Pre-registration, or advance registration of the beginner class, seems to be more and more popular with instructors. Aside from the obvious advantages of controlling class size and reducing paperwork on the always busy first night of class, pre-registration allows the instructor to screen out dogs or handlers who should not be in a group situation, and obtain valuable advance information on those who do come into class.
When prospective handlers return their registration forms to our office prior to class, they have provided us with facts which reveal much more than name, dog name and breed, etc. The answers to some questions asked on the form are automatic “red flags.”
Although an obedience school in the middle of Manhattan may not find it necessary to screen out dogs or handlers ahead of time, in our area of the country (Texas) we are glad that we are able to see some dogs prior to class. For example, some breeds and mixes of certain breeds cue us that more interview time with the handler may be warranted. Sometimes it is the owner who gets “screened out,” not the dog! Attack trained dogs, dogs from poorly run schutzhund classes, extreme sharp-shy dogs are best worked with individually. We simply explain that not all dogs or handlers are suited to a group situation, for the safety and pleasure of all.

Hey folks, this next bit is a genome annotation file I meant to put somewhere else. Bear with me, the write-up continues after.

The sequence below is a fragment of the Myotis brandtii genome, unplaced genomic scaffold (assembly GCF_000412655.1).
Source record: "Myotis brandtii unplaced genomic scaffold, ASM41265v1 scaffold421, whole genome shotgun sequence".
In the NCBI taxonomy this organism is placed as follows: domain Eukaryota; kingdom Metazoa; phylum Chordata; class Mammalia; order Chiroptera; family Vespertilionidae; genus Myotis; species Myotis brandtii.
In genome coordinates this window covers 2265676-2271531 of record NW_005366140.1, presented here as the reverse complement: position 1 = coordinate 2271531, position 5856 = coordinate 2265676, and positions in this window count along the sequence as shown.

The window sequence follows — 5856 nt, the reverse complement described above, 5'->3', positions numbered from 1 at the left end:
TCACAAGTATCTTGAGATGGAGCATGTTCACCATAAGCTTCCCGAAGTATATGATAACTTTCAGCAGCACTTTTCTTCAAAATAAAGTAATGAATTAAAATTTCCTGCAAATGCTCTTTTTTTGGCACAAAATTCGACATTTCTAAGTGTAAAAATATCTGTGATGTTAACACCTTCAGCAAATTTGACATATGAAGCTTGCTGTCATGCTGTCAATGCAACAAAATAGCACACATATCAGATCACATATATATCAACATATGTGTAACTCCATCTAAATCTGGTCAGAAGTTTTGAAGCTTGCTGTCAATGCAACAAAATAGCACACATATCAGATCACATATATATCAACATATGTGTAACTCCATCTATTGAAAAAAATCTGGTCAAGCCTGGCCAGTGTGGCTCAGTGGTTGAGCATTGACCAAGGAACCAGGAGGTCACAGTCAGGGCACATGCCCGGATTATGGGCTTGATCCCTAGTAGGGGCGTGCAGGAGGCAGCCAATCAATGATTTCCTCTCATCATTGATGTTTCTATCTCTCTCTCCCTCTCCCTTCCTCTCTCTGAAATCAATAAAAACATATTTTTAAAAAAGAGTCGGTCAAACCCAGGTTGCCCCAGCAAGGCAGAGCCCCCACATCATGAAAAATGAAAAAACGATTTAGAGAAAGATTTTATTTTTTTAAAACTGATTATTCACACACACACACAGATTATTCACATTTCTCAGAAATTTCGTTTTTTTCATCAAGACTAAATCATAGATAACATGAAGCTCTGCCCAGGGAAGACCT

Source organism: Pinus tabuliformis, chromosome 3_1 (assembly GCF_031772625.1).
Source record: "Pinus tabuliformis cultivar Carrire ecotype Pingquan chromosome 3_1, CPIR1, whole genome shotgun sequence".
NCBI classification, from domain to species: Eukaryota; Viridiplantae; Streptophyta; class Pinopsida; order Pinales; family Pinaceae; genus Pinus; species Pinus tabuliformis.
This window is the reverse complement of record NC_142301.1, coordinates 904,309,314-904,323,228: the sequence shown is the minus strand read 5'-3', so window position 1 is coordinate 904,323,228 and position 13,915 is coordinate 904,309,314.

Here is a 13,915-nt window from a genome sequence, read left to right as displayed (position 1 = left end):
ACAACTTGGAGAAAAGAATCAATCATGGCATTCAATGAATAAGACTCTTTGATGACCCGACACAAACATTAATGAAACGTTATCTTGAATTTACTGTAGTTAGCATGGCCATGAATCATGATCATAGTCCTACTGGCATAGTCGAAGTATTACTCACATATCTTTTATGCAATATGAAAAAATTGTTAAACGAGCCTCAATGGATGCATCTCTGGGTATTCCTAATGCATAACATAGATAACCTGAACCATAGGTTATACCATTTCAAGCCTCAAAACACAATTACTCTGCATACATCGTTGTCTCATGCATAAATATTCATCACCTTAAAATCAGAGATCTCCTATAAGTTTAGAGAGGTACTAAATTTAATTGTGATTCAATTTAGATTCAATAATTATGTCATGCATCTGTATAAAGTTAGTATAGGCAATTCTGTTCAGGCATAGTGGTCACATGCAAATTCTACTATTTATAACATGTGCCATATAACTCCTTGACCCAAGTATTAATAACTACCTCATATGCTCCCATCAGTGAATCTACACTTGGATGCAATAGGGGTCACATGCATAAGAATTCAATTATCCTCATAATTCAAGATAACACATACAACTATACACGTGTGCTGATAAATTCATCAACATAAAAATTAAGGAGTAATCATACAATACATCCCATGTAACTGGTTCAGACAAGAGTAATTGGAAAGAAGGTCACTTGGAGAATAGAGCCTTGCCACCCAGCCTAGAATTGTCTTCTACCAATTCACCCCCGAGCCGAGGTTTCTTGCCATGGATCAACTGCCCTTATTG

In addition to asking the breed of dog, we also ask the handler to give his age, if a minor. We don’t automatically ban kids from classes, but we would want to meet, ahead of time, a twelve year old youngster with a young, intact male of a large breed. The same child with a small breed would cause no such concern. We don’t usually red flag senior citizens unless they indicate some disability -in fact, more of them do exceedingly well.
Another of our questions asks if the dog has ever been on a collar and leash. If not, they can be provided with our leash training hand-out and instructed on how to practice at home.
Other red flag questions include, “How does your dog get along with other dogs?” “How does he get along with other people?” “Is he very shy?” “Is he unpredictable?” “Has he ever bitten you or anyone else?”
Out initial phone contact with the prospective handler combined with the questions on the registration form, and if necessary, a personal meeting, will almost always enable us to not only screen out those handlers who don’t belong in a group class, but also enable us to prepare better for what may await us on the first night of class. I don’t intend to be “nailed” by a sharp-shy dog while fitting a collar if I can possibly help it! And I’m always glad to have brought the “weenies” when I have to go out to someone’s pick-up truck because “Cujo” doesn’t want to come in!
Red flags are just that -attention getters which alert the instructor to stop until more information is gathered. They may be the obvious answers to key questions on your class registration form, or they may be as subtle as the things left unsaid in your phone conversation with the prospective student. The wise instructor will learn to “read between the lines” in both instances and spot problems before they can become unpleasant surprises.
©1990 Helen Cariotis